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  #91  
Old 09-11-2005, 07:36 AM
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Default Re: City of Nawlins underwater Fucking NWO


Quote:
nohope187 wrote:
Ya know, I don't think the General heard you Angel. :-P

You have the driest sense of humor!

FUNNY!!!!

:lol: :lol: :lol: :lol: :lol: :lol:

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  #92  
Old 09-11-2005, 03:30 PM
igwt igwt is offline
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Default Re: City of Nawlins underwater Fucking NWO

Heneghan Briefing regarding New Orleans

Link Here
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  #93  
Old 08-04-2007, 06:30 PM
BlueAngel BlueAngel is offline
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Default Re: City of Nawlins underwater Fucking NWO

Katrina evacuees trapped in trailers By MARY FOSTER, Associated Press Writer
2 hours, 4 minutes ago

August 4, 2007

BAKER, La. - It was bad enough when Hurricane Katrina chased Carrie Lewis out of her assisted-living home in New Orleans. Now she fears the rest of her life may be spent in the isolation of a federally sponsored trailer park.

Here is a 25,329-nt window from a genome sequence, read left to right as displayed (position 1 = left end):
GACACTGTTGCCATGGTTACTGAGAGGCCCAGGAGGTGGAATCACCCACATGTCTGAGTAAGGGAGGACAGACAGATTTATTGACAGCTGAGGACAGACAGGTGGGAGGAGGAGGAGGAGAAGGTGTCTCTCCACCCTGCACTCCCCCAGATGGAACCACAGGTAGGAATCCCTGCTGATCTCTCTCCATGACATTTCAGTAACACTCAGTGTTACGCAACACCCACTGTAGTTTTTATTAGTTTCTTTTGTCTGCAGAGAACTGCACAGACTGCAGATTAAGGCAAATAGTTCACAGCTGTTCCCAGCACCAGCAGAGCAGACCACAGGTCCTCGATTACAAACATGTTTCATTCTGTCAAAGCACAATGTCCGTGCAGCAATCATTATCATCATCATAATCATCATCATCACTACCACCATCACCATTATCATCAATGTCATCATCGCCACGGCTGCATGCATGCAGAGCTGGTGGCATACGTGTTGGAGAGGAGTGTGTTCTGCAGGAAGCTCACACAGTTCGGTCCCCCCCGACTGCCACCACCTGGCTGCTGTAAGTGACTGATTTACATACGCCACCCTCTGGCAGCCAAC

Because hurricanes Katrina and Rita destroyed so much affordable housing, Lewis and thousands of others displaced mainly the poor, elderly and infirm have nowhere else to go.

"I want to go home," said Lewis, 79, who now lives in the Renaissance Village trailer park. "They don't have places for old people in New Orleans yet. What am I supposed to do? I don't want to die in a little trailer in the middle of a field somewhere."

The Federal Emergency Management Agency provided 120,000 trailers to people displaced from their Gulf Coast homes by the 2005 hurricanes.